So here’s the rub: Our knowledgebase on 157 in humans is limited to clinical reports. Make no mistake, clinical reports are the first step in generating a testable hypothesis. I am very much in favor of this type of investigation when we know the safety profile of the compound(s) is good. If you are aware of studies in process or completed but not yet published, let me know in the comments.
Tβ4 is an intriguing and multi-purpose endogenous peptide, also available as a synthetic pharmaceutical. Tβ4 is one of the active peptides from the thymosin fraction 5 group of polypeptides involved in T-cell function. The natural human version is a member of the highly evolutionarily-conserved beta-thymosin family, and is encoded by the Thymosin beta 4 X-linked gene (TMSB4X), though this portion is interestingly (and importantly?) not silenced in females (via X inactivation) even though the Y chromosome also contains a homologous region.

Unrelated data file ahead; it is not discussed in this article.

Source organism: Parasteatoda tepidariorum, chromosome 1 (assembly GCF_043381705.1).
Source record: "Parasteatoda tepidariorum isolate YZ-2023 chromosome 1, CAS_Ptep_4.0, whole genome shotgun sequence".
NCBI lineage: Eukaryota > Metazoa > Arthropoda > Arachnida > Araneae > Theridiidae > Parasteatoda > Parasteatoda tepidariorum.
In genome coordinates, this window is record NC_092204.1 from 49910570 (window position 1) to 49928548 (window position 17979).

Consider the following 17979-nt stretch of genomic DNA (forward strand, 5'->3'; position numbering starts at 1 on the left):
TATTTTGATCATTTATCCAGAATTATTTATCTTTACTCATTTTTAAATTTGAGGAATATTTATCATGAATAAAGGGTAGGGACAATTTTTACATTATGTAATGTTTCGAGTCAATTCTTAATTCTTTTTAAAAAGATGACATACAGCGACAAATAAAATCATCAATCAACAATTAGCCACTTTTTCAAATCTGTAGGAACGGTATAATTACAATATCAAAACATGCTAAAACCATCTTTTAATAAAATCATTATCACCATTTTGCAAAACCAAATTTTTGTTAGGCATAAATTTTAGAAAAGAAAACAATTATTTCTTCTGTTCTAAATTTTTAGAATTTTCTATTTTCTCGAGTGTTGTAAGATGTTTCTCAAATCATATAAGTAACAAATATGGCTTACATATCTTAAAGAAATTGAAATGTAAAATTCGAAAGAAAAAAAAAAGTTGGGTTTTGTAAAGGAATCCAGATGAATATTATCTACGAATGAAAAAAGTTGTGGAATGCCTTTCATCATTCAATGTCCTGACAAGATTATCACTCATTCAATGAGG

Tβ4 is considered a major actin-sequestering protein that, working in concert with the kinetic/motor protein myosin, strongly influences the cellular cytoskeleton that supports cellular shape, motility, migration, and adhesion. Tβ4 appears to be involved in the formation of the coronary vessels and microvasculature during fetal development. It increases ATP levels at the surface of human endothelial cells, and appears to be involved in purinergic signaling to help regulate cellular growth, differentiation, and other aspects of the cell life cycle. Tβ4 is upregulated in many instances of trauma and seems particularly closely related to the body’s response to physical stresses or damage and the subsequent recruitment of a (ideally proportionate) immune response and tissue renormalization.